A man has admitted stealing almost €13,000 in cash from two women who were tricked at separate ATM machines in Dublin.
A court heard that in both incidents, the women had been withdrawing cash when someone told them they had dropped a €10 note.
When they turned around, their bank cards were swapped for different ones without their knowing.
The culprit then used the stolen cards to make various transactions at shops, post offices and off-licenses, much of it in foreign exchange, totalling €12,795.
Dan Cirpaci (26) is awaiting sentencing after he pleaded guilty at Dublin Circuit Criminal Court to stealing €200 in cash from Anne O'Reilly at an ATM on Merrion Road, Dublin on November 17, 2012.
He further pleaded guilty to stealing over €898 from Ms O'Reilly at Blackrock Post Office, Blackrock Main Street in Dublin later the same day.
The father-of-one, originally from Romania, also pleaded guilty to stealing €899 at Leonard's Corner Post Office and a further €899 at Rathmines Post Office from Valerie Casey on November 19, 2012.
The court heard that Cirpaci, with an address at Temple Hall, Parnell Square, Dublin 1, faced a total of 30 counts. He pleaded guilty to four, with the rest to be taken into consideration.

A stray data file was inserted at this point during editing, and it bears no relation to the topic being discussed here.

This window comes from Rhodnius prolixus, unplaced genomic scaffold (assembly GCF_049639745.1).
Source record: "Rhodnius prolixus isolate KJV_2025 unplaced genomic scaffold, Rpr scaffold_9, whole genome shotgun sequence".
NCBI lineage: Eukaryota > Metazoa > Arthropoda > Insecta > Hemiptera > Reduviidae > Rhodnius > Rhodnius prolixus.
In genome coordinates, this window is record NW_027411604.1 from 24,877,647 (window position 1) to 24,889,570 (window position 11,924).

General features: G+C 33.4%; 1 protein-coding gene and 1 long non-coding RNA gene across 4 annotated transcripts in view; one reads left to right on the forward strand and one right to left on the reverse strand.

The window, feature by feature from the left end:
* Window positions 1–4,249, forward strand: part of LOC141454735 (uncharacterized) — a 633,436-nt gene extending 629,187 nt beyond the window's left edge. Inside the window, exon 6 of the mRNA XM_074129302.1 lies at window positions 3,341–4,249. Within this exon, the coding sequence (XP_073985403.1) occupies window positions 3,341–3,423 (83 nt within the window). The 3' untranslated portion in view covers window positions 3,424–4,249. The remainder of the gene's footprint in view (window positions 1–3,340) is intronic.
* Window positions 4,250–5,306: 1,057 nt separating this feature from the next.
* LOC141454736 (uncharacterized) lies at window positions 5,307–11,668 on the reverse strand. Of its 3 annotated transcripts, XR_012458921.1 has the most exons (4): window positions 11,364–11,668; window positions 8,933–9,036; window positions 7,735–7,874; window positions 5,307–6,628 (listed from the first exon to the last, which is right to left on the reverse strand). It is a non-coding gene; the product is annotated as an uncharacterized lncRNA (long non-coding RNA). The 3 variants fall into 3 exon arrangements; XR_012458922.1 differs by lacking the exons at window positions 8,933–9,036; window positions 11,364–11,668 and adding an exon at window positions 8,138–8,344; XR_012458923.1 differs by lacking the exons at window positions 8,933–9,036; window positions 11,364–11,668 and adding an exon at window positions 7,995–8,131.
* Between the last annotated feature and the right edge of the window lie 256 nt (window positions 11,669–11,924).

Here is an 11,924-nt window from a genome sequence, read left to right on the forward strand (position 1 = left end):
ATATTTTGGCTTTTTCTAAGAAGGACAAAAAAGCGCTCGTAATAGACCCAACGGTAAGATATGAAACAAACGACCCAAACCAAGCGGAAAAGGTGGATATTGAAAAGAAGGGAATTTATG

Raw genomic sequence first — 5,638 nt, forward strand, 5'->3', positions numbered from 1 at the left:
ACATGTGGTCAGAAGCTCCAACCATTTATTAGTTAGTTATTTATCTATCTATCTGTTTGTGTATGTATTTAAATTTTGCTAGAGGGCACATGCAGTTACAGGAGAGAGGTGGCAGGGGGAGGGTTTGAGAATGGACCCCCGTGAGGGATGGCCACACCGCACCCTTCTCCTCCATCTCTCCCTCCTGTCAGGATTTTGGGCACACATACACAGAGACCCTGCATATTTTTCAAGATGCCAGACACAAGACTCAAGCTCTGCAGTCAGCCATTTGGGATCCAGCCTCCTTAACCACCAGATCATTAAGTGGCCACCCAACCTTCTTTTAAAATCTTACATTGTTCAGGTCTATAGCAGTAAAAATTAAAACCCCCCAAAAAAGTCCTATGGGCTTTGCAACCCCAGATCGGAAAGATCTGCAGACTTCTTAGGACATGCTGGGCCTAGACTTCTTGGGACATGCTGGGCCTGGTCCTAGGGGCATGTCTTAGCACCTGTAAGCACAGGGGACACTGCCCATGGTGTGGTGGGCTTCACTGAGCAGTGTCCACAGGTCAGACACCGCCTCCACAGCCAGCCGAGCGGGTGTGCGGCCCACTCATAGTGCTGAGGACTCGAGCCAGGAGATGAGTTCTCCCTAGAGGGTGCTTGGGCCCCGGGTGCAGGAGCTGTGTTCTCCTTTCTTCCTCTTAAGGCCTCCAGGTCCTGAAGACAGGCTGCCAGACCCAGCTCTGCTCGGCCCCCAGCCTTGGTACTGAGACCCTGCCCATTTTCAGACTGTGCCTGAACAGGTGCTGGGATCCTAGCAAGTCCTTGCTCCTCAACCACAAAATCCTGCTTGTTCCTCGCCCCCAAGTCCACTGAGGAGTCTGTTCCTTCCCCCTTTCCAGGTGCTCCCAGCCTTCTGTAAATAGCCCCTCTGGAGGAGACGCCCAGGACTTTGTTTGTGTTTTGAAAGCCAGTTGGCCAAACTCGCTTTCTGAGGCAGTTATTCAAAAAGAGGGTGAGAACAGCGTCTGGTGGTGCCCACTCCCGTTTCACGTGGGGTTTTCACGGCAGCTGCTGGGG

Judge Desmond Hogan remanded Cirpaci on continuing bail for sentencing on November 18.
Garda John Clancy said Ms O'Reilly, who was aged 79 at the time, was withdrawing money from the Bank of Ireland ATM on Merrion Rd when she heard a voice behind her saying she'd dropped a €10 note.
She looked around and saw two men and a child pointing to a €10 note, which she picked up.
Ms O'Reilly took a card from the machine thinking it was her own, but two days later she got a call from the bank querying all the transactions that had been made on her card over the weekend.
In total, €6,670 had been taken from her account.
Days later Valerie Casey, a middle-aged woman, was withdrawing money from an ATM in Sandymount when the same trick was played.
When she went into the bank the following day to lodge a cheque she discovered she didn't have her bank card. €5,520 was taken from her account in various transactions.
Cirpaci was identified on CCTV footage waiting in a car at both ATMs. He was also caught on camera using the stolen cards to make all the unauthorised transactions.
He was arrested and initially denied the charges but eventually accepted his role. He has been in Ireland for 10 years and was in receipt of social welfare of €186 a week.
He has 43 minor previous convictions including theft, handling stolen goods and public order offences.
Breffni Gordon BL, defending, gave two reference letters for Cirpaci to the court, one from an employer who has given him part-time labouring work, the other from a Romanian Pentecostal priest.
He said his client had separated temporarily from his partner at the time of the offences and had gone on a drinking and gambling spree.
Both women were reimbursed the stolen money by their banks.